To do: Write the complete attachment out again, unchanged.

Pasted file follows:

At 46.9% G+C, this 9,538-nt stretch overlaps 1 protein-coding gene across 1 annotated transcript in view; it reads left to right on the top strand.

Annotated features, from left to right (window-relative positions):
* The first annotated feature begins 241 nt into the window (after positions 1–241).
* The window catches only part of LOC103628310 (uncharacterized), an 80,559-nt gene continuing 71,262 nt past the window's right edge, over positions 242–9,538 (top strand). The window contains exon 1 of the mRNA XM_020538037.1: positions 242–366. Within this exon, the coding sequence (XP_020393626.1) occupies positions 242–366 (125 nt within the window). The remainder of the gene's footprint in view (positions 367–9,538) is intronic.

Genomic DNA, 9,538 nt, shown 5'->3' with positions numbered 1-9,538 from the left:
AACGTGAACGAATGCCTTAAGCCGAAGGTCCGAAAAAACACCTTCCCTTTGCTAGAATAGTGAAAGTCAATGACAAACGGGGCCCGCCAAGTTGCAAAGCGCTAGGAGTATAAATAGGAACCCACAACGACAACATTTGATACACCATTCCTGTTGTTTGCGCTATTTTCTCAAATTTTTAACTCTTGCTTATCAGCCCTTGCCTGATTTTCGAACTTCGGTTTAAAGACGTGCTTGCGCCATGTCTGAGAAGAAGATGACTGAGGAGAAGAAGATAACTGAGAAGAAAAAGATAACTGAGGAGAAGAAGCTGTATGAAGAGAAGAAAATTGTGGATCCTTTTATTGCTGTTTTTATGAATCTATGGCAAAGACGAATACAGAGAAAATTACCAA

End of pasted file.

At 46.9% G+C, this 9,538-nt stretch overlaps 1 protein-coding gene across 1 annotated transcript in view; it reads left to right on the top strand.

Annotated features, from left to right (window-relative positions):
* The first annotated feature begins 241 nt into the window (after positions 1–241).
* The window catches only part of LOC103628310 (uncharacterized), an 80,559-nt gene continuing 71,262 nt past the window's right edge, over positions 242–9,538 (top strand). The window contains exon 1 of the mRNA XM_020538037.1: positions 242–366. Within this exon, the coding sequence (XP_020393626.1) occupies positions 242–366 (125 nt within the window). The remainder of the gene's footprint in view (positions 367–9,538) is intronic.

Genomic DNA, 9,538 nt, shown 5'->3' with positions numbered 1-9,538 from the left:
AACGTGAACGAATGCCTTAAGCCGAAGGTCCGAAAAAACACCTTCCCTTTGCTAGAATAGTGAAAGTCAATGACAAACGGGGCCCGCCAAGTTGCAAAGCGCTAGGAGTATAAATAGGAACCCACAACGACAACATTTGATACACCATTCCTGTTGTTTGCGCTATTTTCTCAAATTTTTAACTCTTGCTTATCAGCCCTTGCCTGATTTTCGAACTTCGGTTTAAAGACGTGCTTGCGCCATGTCTGAGAAGAAGATGACTGAGGAGAAGAAGATAACTGAGAAGAAAAAGATAACTGAGGAGAAGAAGCTGTATGAAGAGAAGAAAATTGTGGATCCTTTTATTGCTGTTTTTATGAATCTATGGCAAAGACGAATACAGAGAAAATTACCAA